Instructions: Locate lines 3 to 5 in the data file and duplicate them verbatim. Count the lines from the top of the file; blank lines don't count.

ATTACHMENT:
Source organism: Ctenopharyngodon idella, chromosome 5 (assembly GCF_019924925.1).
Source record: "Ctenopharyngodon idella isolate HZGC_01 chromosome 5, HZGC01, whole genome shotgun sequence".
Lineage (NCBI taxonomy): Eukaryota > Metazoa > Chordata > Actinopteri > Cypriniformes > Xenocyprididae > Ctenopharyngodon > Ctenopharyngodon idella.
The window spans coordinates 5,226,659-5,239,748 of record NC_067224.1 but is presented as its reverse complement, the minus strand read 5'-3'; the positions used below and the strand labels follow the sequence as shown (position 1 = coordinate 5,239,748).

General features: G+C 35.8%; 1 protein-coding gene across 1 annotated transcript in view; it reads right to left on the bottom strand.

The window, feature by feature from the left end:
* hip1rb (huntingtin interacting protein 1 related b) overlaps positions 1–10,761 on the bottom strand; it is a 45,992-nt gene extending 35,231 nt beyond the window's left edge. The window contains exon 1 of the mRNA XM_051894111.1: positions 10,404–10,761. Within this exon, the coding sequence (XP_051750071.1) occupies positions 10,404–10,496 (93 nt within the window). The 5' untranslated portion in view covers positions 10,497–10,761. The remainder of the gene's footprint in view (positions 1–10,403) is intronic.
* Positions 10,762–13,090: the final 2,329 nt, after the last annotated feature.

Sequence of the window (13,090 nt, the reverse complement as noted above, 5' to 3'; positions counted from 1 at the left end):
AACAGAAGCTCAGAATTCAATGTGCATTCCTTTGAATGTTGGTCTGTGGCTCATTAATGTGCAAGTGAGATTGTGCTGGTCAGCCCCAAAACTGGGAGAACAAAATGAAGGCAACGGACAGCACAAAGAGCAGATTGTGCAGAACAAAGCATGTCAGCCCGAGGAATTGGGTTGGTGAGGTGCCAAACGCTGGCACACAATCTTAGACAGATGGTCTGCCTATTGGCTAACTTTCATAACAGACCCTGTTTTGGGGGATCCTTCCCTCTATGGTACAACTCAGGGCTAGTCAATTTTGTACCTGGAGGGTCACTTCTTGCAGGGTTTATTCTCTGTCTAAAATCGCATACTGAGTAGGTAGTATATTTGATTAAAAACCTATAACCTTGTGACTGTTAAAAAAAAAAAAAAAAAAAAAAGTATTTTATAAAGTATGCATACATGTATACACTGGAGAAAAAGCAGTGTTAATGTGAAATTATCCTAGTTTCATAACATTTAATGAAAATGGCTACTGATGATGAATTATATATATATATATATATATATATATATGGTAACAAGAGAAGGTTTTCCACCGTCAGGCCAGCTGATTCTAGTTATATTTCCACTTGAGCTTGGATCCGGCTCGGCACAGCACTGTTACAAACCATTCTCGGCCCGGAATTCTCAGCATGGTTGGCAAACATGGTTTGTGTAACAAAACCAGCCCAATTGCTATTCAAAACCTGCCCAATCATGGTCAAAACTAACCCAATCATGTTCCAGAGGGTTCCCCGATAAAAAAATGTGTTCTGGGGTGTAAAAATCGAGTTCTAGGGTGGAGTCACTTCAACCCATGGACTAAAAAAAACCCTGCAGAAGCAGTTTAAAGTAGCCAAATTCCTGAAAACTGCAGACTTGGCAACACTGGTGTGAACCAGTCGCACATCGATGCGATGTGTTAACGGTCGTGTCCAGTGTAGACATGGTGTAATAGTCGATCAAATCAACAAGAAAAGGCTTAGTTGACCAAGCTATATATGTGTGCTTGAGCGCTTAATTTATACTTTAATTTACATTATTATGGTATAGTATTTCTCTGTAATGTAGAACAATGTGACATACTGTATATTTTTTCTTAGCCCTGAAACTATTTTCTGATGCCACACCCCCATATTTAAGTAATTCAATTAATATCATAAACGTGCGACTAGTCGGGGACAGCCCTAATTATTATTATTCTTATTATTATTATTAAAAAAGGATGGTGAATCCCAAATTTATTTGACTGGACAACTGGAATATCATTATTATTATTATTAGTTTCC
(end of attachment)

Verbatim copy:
Lineage (NCBI taxonomy): Eukaryota > Metazoa > Chordata > Actinopteri > Cypriniformes > Xenocyprididae > Ctenopharyngodon > Ctenopharyngodon idella.
The window spans coordinates 5,226,659-5,239,748 of record NC_067224.1 but is presented as its reverse complement, the minus strand read 5'-3'; the positions used below and the strand labels follow the sequence as shown (position 1 = coordinate 5,239,748).

General features: G+C 35.8%; 1 protein-coding gene across 1 annotated transcript in view; it reads right to left on the bottom strand.